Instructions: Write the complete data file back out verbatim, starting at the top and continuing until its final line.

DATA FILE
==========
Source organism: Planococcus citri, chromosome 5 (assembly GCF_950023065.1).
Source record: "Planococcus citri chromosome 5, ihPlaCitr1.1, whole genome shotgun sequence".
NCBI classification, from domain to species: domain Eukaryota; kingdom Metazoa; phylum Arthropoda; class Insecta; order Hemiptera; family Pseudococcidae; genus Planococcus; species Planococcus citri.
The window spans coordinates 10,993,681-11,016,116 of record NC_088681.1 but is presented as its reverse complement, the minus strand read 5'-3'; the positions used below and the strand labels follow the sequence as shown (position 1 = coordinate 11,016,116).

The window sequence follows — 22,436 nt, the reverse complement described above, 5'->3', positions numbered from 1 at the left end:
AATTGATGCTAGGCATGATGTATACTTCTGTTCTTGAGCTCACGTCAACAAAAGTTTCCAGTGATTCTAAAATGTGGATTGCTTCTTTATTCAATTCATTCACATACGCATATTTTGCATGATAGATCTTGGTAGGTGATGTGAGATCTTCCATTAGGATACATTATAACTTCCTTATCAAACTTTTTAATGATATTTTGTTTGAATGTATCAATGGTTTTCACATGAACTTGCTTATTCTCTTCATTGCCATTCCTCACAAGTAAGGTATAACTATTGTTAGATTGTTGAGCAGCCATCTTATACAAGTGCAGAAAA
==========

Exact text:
Source organism: Planococcus citri, chromosome 5 (assembly GCF_950023065.1).
Source record: "Planococcus citri chromosome 5, ihPlaCitr1.1, whole genome shotgun sequence".
NCBI classification, from domain to species: domain Eukaryota; kingdom Metazoa; phylum Arthropoda; class Insecta; order Hemiptera; family Pseudococcidae; genus Planococcus; species Planococcus citri.
The window spans coordinates 10,993,681-11,016,116 of record NC_088681.1 but is presented as its reverse complement, the minus strand read 5'-3'; the positions used below and the strand labels follow the sequence as shown (position 1 = coordinate 11,016,116).

The window sequence follows — 22,436 nt, the reverse complement described above, 5'->3', positions numbered from 1 at the left end:
AATTGATGCTAGGCATGATGTATACTTCTGTTCTTGAGCTCACGTCAACAAAAGTTTCCAGTGATTCTAAAATGTGGATTGCTTCTTTATTCAATTCATTCACATACGCATATTTTGCATGATAGATCTTGGTAGGTGATGTGAGATCTTCCATTAGGATACATTATAACTTCCTTATCAAACTTTTTAATGATATTTTGTTTGAATGTATCAATGGTTTTCACATGAACTTGCTTATTCTCTTCATTGCCATTCCTCACAAGTAAGGTATAACTATTGTTAGATTGTTGAGCAGCCATCTTATACAAGTGCAGAAAA